ABUJA (Reuters) - Nigeria would let Boko Haram choose a non-profit organization as an intermediary in any talks on the release of about 200 schoolgirls kidnapped from the northeastern village of Chibok in 2014, President Muhammadu Buhari said on Sunday.
Buhari first said last year that his government was ready to negotiate with Islamist militants Boko Haram over the girls, but the group has not commented on the proposal.
Nigeria’s failure to find the kidnapped children prompted an outcry at home and abroad. Critics of Buhari’s predecessor, Goodluck Jonathan, said his government was too slow to act.
Any negotiations would be the first publicly known talks between the government and Boko Haram, whose seven-year insurgency to create an Islamic state in the northeast has killed 15,000 people.
“The government which I preside over is prepared to talk to bona fide leaders of Boko Haram,” Buhari told reporters at a conference on African development in Kenya’s capital, Nairobi, in comments later issued in an official statement.
“If they do not want to talk to us directly, let them pick an internationally recognized non-governmental organization (NGO),” he said.
Buhari said Boko Haram could begin negotiations on a prisoner swap if they could provide evidence to the NGO that they had the girls.
Around 270 girls were taken from their school in the village of Chibok in northeastern Nigeria in April 2014. Dozens escaped in the initial melee, but more than 200 are still missing.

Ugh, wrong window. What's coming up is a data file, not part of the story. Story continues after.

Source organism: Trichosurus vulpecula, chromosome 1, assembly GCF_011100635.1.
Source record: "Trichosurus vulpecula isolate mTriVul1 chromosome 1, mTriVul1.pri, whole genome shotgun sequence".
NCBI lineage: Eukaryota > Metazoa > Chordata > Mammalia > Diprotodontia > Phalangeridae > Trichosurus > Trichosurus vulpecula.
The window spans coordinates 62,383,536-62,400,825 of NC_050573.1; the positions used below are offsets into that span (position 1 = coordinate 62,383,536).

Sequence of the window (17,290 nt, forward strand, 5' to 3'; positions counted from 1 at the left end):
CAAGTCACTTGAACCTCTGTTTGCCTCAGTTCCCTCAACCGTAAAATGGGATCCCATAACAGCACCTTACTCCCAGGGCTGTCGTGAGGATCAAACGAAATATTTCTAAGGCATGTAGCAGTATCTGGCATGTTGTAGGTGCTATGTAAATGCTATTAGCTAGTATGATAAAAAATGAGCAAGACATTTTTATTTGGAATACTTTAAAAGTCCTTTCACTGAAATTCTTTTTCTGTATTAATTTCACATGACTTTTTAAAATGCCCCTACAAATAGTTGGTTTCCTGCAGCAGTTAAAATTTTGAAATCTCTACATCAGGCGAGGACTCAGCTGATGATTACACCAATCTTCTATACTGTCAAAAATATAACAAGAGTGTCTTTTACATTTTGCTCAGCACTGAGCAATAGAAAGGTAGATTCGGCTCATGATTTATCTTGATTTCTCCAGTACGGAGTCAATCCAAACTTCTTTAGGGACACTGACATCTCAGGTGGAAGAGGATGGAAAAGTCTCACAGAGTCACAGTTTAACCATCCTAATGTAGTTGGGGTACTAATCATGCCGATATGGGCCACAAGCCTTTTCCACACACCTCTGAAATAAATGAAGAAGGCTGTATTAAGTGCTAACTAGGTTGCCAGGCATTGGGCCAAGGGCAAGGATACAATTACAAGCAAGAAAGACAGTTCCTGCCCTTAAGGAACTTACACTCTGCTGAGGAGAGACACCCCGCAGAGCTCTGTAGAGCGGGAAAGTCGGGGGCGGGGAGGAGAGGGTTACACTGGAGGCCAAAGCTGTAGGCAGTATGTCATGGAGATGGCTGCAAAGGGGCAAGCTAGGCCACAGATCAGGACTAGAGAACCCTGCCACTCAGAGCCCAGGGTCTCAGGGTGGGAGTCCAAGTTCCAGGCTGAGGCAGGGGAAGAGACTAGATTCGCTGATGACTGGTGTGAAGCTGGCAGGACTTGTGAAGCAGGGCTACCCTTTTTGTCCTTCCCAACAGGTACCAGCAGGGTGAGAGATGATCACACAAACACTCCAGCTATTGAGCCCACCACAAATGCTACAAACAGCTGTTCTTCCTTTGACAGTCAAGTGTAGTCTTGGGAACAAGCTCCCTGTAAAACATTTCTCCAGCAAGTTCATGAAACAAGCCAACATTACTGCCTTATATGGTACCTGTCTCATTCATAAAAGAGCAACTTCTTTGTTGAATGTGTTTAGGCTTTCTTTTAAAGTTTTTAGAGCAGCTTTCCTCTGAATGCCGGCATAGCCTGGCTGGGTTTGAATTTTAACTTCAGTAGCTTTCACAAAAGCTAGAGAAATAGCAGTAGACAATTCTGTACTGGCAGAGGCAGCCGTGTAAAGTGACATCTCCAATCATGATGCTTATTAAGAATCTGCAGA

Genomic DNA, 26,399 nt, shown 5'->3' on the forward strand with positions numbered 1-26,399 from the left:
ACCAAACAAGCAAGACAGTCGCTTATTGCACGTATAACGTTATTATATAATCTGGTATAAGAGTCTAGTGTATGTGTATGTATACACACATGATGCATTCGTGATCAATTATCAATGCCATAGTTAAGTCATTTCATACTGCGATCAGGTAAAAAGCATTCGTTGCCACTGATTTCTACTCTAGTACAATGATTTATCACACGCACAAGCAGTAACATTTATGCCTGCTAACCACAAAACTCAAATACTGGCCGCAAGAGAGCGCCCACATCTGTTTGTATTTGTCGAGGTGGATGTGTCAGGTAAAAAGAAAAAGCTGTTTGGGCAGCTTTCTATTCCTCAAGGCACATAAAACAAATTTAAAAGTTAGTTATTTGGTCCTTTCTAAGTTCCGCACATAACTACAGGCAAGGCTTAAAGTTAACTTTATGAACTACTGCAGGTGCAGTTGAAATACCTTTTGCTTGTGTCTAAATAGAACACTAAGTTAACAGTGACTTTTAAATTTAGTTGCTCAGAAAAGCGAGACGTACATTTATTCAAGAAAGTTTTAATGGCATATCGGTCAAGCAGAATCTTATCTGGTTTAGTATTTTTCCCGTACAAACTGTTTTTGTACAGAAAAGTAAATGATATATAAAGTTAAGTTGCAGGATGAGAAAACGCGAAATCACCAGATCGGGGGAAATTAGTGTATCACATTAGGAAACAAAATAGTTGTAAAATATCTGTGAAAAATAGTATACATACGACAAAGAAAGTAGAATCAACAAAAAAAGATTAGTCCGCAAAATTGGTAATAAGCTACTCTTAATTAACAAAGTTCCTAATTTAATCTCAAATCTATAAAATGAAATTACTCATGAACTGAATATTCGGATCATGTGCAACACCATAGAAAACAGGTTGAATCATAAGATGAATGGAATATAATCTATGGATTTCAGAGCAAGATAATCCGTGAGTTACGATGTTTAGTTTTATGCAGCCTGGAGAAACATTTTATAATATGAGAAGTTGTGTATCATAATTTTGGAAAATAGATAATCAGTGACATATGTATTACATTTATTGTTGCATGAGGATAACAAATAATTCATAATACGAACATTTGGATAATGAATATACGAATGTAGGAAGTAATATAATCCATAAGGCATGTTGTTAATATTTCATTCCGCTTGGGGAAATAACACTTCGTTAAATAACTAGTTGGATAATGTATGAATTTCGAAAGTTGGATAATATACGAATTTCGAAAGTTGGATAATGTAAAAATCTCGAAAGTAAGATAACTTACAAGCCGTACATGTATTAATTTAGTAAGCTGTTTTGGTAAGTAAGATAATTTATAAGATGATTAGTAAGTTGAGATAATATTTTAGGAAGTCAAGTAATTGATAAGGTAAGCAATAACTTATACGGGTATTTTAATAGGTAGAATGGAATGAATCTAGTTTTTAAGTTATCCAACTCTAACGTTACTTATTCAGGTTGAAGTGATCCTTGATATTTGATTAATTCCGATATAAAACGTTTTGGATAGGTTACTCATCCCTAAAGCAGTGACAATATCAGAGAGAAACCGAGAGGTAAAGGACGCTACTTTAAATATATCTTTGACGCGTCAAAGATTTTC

Earlier this month, Boko Haram published a video apparently showing recent footage of dozens of the girls and saying some were killed in air strikes.
Authorities said in May that one of the missing girls had been found and Buhari vowed to rescue the others.
Nigeria is fighting the group on the ground and with air strikes. A multi-national joint task force - comprising troops from Nigeria and neighboring Niger, Cameroon, Chad and Benin - is also battling the militants.
On Tuesday, Nigeria’s air force said it had killed some senior Boko Haram militants in raids. Boko Haram pledged allegiance to Islamic State (IS) last year, but there are signs of a rift emerging.
This month IS announced a new leader for what it described as its West African operations but Boko Haram’s hitherto leader Abubakar Shekau appeared to later contradict this in a video message.
Buhari said that if the Nigerian jihadists moved to start discussions “through the ‘modified leadership’ of Boko Haram and they talk with an internationally recognized NGO” then Nigeria would be prepared to discuss the release of militant leaders.
“We want those girls out and safe. The faster we can recover them and hand them over to their parents, the better for us,” he said.
Reporting by Felix Onuah; Writing by Alexis Akwagyiram; Editing by Raissa Kasolowsky